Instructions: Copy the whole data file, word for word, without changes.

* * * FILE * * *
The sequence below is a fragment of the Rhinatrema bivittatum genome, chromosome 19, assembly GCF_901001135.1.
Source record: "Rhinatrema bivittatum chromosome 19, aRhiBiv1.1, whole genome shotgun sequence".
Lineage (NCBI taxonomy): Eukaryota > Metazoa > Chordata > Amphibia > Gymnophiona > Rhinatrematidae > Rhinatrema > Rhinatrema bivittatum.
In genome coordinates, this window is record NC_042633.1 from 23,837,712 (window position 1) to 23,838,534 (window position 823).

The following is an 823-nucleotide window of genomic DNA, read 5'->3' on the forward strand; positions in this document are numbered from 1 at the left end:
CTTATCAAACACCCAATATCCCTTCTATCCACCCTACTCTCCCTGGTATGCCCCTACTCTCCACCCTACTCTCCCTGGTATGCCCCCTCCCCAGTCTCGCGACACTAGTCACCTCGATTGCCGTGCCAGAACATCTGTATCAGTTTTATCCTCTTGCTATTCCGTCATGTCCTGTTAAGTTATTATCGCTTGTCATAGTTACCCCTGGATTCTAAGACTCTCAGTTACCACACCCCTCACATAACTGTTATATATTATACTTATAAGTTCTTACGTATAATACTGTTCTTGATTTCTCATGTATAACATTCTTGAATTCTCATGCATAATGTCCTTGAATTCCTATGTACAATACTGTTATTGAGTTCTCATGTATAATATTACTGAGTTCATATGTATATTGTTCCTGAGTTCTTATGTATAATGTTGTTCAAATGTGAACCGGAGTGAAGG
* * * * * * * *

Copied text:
The sequence below is a fragment of the Rhinatrema bivittatum genome, chromosome 19, assembly GCF_901001135.1.
Source record: "Rhinatrema bivittatum chromosome 19, aRhiBiv1.1, whole genome shotgun sequence".
Lineage (NCBI taxonomy): Eukaryota > Metazoa > Chordata > Amphibia > Gymnophiona > Rhinatrematidae > Rhinatrema > Rhinatrema bivittatum.
In genome coordinates, this window is record NC_042633.1 from 23,837,712 (window position 1) to 23,838,534 (window position 823).

The following is an 823-nucleotide window of genomic DNA, read 5'->3' on the forward strand; positions in this document are numbered from 1 at the left end:
CTTATCAAACACCCAATATCCCTTCTATCCACCCTACTCTCCCTGGTATGCCCCTACTCTCCACCCTACTCTCCCTGGTATGCCCCCTCCCCAGTCTCGCGACACTAGTCACCTCGATTGCCGTGCCAGAACATCTGTATCAGTTTTATCCTCTTGCTATTCCGTCATGTCCTGTTAAGTTATTATCGCTTGTCATAGTTACCCCTGGATTCTAAGACTCTCAGTTACCACACCCCTCACATAACTGTTATATATTATACTTATAAGTTCTTACGTATAATACTGTTCTTGATTTCTCATGTATAACATTCTTGAATTCTCATGCATAATGTCCTTGAATTCCTATGTACAATACTGTTATTGAGTTCTCATGTATAATATTACTGAGTTCATATGTATATTGTTCCTGAGTTCTTATGTATAATGTTGTTCAAATGTGAACCGGAGTGAAGG